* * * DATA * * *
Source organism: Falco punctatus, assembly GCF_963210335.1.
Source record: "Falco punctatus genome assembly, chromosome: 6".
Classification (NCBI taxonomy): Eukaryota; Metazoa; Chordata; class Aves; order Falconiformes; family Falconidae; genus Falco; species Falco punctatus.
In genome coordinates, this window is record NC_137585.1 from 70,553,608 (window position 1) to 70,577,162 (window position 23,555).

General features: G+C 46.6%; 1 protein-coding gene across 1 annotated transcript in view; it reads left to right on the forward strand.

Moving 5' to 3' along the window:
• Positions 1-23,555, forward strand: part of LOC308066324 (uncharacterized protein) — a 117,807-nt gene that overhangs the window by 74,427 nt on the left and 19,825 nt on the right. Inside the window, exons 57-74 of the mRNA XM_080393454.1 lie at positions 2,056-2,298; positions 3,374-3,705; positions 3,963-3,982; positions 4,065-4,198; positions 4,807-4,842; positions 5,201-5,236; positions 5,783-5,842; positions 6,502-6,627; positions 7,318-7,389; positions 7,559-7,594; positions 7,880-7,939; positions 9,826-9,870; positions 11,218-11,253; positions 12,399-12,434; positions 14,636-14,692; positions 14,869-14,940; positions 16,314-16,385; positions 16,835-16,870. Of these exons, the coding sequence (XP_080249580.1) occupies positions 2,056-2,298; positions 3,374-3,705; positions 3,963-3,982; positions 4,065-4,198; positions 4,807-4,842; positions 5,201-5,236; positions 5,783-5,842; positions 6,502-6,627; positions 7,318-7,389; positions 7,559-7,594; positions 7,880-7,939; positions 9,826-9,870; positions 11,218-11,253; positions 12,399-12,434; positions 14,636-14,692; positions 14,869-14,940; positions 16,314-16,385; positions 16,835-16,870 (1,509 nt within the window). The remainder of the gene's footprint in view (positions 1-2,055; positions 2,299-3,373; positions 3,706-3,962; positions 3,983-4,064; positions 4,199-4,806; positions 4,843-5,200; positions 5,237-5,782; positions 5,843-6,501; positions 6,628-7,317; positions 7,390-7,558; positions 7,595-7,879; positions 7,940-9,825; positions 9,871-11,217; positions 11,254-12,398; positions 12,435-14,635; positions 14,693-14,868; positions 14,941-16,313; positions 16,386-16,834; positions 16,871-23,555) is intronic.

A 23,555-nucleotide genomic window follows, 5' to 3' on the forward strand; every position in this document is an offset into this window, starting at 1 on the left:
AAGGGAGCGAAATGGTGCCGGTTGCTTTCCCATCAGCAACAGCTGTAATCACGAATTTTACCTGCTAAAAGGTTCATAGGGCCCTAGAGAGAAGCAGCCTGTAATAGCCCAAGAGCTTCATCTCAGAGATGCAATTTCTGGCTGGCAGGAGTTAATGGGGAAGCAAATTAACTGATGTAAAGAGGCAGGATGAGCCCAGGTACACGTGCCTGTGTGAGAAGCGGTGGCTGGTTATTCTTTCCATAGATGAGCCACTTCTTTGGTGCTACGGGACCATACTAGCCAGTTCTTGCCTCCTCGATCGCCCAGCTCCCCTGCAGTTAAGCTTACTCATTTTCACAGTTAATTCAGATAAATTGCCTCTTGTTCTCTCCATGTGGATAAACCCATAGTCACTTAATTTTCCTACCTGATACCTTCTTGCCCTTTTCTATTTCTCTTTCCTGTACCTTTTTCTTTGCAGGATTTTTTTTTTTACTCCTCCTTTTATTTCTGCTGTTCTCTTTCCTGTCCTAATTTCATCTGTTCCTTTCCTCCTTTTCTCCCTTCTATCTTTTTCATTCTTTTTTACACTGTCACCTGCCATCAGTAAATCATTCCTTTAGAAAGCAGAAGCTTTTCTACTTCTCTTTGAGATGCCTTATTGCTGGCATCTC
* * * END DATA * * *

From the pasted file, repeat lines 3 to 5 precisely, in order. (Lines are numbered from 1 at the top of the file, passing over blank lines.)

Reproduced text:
Classification (NCBI taxonomy): Eukaryota; Metazoa; Chordata; class Aves; order Falconiformes; family Falconidae; genus Falco; species Falco punctatus.
In genome coordinates, this window is record NC_137585.1 from 70,553,608 (window position 1) to 70,577,162 (window position 23,555).

General features: G+C 46.6%; 1 protein-coding gene across 1 annotated transcript in view; it reads left to right on the forward strand.